Monday, June 13, 2011

Let the wedding bells ring

Anyone who has ever glanced at a bridal magazine or received a wedding invitation knows that June is usually the hottest month for weddings. So in honor of all the happy couples, let's take a look at marriage statistics.

Not surprisingly, destination wedding locations have the highest marriage rates (per 1,000 population). The current rate (40.9) in Nevada is more than five times higher than the national average (6.8), and Hawaii rings in at more than double (17.9) the national average.

Some of the lowest rates, on the other hand, are in and around the nation's capitol. (With a decade of congressional infidelity scandals, the low marriage rate in D.C. is probably no surprise to readers.)

Marriage rates have been falling nationwide for the past decade, from 8.2 in 2000 to 6.8 in 2009 (data from the CDC). Falling marriage rates are part of a long-term trend toward delayed marriage. The average age at first marriage back in 1956 was only age 20 for women (age 22 for men) and has risen to age 26 for women (28 for men) today.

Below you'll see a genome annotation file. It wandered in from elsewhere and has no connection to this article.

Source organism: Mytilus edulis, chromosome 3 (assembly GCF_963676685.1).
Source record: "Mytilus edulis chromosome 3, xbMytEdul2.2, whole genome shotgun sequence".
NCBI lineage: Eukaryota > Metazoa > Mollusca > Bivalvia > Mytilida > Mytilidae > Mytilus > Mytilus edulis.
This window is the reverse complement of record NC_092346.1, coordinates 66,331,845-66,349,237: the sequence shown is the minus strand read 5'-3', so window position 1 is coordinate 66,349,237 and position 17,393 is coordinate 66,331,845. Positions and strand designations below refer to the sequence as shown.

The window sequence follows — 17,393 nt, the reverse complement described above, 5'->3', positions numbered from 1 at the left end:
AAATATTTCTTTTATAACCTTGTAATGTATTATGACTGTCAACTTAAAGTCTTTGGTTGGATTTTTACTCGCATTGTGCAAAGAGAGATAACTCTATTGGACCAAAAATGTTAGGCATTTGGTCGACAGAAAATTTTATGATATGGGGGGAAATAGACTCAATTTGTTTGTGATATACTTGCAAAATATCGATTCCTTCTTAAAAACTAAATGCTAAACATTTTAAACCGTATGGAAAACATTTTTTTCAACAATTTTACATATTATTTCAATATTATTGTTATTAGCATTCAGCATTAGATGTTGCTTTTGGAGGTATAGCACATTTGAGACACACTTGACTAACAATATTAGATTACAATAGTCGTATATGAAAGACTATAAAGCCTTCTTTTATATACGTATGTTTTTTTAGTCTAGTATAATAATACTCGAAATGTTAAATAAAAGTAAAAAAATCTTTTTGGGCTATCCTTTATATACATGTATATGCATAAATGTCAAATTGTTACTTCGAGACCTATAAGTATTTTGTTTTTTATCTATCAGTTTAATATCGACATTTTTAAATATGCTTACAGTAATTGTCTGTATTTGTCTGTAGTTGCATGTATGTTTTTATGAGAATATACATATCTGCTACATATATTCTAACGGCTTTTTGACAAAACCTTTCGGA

In marriage rates, Nevada declined the most, dropping from 72.2 in 2000 to 40.9 in 2009, and falling by more than 50 percent from a 1990 level of 99 marriages per 1,000 population. (Maybe being married by Elvis at a drive-through chapels is losing it's appeal?)

However, divorce rates are also falling. In fact, the number of "long-lasting" marriages is starting to increase. Divorce rates peaked in the years following mid-1970s changes in divorce laws, but then leveled off and fell slightly. Some of this can be attributed to lower marriage rates (fewer marriages likely lead to fewer divorces), but some is likely a result of people waiting longer to get married in the first place.

Image Credits:
Charts by author, with data from the U.S. Centers for Disease Control and Prevention (CDC)
Photo courtesy of


  1. where did you get your information from on marriage statistics?

  2. Most data shown here are from the U.S. Centers for Disease Control and Prevention vital events data. There are links in the text (see red/pink text, above) to the original data sources for each fact.

    Let me know if that helps or if you need more info.


your insights?